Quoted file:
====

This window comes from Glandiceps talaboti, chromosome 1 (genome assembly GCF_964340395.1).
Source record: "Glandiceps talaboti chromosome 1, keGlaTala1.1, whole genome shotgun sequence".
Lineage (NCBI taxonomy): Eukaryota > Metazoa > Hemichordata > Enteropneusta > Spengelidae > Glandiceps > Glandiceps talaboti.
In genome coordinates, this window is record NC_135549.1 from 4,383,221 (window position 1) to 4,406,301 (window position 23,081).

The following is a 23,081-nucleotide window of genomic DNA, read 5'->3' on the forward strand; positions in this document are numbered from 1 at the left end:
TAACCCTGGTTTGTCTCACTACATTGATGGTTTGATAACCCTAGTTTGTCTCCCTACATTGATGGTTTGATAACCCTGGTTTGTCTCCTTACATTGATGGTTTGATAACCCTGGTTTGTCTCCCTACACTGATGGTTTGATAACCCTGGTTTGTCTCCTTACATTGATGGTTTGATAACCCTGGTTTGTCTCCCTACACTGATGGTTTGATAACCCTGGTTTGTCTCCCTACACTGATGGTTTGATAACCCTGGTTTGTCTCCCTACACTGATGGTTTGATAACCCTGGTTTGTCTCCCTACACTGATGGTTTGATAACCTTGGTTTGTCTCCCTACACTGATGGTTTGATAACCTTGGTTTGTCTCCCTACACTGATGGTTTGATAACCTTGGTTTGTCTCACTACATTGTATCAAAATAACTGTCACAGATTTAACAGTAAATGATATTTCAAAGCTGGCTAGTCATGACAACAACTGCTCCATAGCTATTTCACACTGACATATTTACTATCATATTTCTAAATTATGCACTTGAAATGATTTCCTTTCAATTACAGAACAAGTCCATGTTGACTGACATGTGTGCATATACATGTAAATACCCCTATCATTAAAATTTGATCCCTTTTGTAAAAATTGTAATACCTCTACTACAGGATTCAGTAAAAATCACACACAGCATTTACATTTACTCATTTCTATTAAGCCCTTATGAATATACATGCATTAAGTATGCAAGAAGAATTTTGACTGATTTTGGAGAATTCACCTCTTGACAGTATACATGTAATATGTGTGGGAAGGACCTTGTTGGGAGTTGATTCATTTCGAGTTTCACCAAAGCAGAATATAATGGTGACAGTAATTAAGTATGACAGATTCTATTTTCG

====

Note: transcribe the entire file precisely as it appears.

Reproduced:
This window comes from Glandiceps talaboti, chromosome 1 (genome assembly GCF_964340395.1).
Source record: "Glandiceps talaboti chromosome 1, keGlaTala1.1, whole genome shotgun sequence".
Lineage (NCBI taxonomy): Eukaryota > Metazoa > Hemichordata > Enteropneusta > Spengelidae > Glandiceps > Glandiceps talaboti.
In genome coordinates, this window is record NC_135549.1 from 4,383,221 (window position 1) to 4,406,301 (window position 23,081).

The following is a 23,081-nucleotide window of genomic DNA, read 5'->3' on the forward strand; positions in this document are numbered from 1 at the left end:
TAACCCTGGTTTGTCTCACTACATTGATGGTTTGATAACCCTAGTTTGTCTCCCTACATTGATGGTTTGATAACCCTGGTTTGTCTCCTTACATTGATGGTTTGATAACCCTGGTTTGTCTCCCTACACTGATGGTTTGATAACCCTGGTTTGTCTCCTTACATTGATGGTTTGATAACCCTGGTTTGTCTCCCTACACTGATGGTTTGATAACCCTGGTTTGTCTCCCTACACTGATGGTTTGATAACCCTGGTTTGTCTCCCTACACTGATGGTTTGATAACCCTGGTTTGTCTCCCTACACTGATGGTTTGATAACCTTGGTTTGTCTCCCTACACTGATGGTTTGATAACCTTGGTTTGTCTCCCTACACTGATGGTTTGATAACCTTGGTTTGTCTCACTACATTGTATCAAAATAACTGTCACAGATTTAACAGTAAATGATATTTCAAAGCTGGCTAGTCATGACAACAACTGCTCCATAGCTATTTCACACTGACATATTTACTATCATATTTCTAAATTATGCACTTGAAATGATTTCCTTTCAATTACAGAACAAGTCCATGTTGACTGACATGTGTGCATATACATGTAAATACCCCTATCATTAAAATTTGATCCCTTTTGTAAAAATTGTAATACCTCTACTACAGGATTCAGTAAAAATCACACACAGCATTTACATTTACTCATTTCTATTAAGCCCTTATGAATATACATGCATTAAGTATGCAAGAAGAATTTTGACTGATTTTGGAGAATTCACCTCTTGACAGTATACATGTAATATGTGTGGGAAGGACCTTGTTGGGAGTTGATTCATTTCGAGTTTCACCAAAGCAGAATATAATGGTGACAGTAATTAAGTATGACAGATTCTATTTTCG